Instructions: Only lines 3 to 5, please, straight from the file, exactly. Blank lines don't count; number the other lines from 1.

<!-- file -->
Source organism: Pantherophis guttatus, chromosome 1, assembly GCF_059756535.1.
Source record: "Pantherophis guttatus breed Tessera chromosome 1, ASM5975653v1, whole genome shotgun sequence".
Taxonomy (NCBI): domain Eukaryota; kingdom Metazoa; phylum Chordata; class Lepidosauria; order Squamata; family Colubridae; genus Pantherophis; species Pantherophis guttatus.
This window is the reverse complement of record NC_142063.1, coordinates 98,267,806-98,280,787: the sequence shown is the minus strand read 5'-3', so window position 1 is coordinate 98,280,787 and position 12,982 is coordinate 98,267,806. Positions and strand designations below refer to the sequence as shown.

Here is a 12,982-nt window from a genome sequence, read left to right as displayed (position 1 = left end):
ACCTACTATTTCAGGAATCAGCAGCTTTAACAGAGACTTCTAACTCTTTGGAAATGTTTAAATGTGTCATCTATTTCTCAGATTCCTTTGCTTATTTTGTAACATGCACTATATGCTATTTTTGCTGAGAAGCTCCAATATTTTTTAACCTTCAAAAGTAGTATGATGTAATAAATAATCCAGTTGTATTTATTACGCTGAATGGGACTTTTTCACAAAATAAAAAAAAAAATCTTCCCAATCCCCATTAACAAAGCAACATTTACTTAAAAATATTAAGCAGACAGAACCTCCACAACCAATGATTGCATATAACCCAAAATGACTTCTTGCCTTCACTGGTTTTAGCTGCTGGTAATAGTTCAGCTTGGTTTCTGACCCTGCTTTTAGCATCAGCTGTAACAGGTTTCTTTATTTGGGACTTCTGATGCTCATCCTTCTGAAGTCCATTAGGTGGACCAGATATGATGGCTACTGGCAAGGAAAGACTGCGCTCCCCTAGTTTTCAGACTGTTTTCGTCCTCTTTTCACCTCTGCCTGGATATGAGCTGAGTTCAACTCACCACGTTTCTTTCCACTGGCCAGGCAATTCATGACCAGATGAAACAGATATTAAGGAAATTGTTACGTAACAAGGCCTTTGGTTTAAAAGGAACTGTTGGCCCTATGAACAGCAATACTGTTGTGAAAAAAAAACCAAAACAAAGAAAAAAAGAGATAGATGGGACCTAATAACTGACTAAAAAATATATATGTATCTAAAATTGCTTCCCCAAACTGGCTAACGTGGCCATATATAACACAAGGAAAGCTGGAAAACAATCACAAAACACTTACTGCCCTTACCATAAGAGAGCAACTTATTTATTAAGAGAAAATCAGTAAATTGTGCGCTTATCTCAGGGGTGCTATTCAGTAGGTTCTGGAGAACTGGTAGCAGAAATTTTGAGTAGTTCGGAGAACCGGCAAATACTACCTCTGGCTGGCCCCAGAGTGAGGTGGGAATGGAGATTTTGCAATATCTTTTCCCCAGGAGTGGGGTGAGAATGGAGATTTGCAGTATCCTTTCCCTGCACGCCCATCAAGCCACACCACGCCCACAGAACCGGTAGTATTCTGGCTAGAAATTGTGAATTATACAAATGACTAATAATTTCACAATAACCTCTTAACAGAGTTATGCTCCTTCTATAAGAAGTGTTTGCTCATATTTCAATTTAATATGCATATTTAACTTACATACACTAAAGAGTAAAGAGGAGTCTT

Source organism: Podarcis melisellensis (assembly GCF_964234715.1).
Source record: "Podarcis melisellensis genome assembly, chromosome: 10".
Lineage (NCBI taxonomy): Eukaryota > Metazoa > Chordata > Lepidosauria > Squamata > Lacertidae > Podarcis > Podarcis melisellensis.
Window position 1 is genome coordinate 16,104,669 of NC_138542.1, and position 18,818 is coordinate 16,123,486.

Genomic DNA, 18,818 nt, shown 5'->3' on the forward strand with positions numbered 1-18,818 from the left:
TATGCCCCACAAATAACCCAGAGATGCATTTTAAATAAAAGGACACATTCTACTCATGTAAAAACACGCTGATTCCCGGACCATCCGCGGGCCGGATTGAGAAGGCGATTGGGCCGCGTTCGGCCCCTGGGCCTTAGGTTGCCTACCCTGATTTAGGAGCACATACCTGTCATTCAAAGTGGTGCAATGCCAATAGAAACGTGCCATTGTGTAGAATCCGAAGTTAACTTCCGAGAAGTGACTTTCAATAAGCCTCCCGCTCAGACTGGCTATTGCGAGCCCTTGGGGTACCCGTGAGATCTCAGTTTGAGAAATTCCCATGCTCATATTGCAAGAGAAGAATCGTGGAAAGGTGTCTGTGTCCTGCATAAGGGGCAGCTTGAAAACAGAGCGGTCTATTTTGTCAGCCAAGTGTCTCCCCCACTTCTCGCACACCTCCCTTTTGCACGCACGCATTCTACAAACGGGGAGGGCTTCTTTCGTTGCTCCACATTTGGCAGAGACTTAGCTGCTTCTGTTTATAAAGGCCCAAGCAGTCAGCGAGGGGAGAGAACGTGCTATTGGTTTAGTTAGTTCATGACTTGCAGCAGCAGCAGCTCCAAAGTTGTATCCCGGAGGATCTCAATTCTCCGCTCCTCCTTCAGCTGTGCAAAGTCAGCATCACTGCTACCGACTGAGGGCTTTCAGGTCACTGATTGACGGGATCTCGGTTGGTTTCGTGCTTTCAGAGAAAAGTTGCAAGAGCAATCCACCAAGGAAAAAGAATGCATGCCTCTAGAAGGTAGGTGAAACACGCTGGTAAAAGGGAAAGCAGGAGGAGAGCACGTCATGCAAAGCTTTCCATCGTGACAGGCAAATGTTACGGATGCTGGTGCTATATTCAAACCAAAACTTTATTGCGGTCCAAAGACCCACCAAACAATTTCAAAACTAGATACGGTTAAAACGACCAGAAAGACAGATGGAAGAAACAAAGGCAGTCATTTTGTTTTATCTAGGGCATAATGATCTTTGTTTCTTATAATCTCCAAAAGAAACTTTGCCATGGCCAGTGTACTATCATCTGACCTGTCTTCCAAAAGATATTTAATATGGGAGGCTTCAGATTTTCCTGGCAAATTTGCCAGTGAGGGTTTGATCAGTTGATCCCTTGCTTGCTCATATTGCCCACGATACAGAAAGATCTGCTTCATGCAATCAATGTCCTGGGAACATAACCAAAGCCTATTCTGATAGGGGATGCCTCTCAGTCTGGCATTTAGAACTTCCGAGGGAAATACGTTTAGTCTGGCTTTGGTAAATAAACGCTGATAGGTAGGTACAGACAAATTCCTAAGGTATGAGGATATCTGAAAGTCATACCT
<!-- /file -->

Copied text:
Taxonomy (NCBI): domain Eukaryota; kingdom Metazoa; phylum Chordata; class Lepidosauria; order Squamata; family Colubridae; genus Pantherophis; species Pantherophis guttatus.
This window is the reverse complement of record NC_142063.1, coordinates 98,267,806-98,280,787: the sequence shown is the minus strand read 5'-3', so window position 1 is coordinate 98,280,787 and position 12,982 is coordinate 98,267,806. Positions and strand designations below refer to the sequence as shown.

Here is a 12,982-nt window from a genome sequence, read left to right as displayed (position 1 = left end):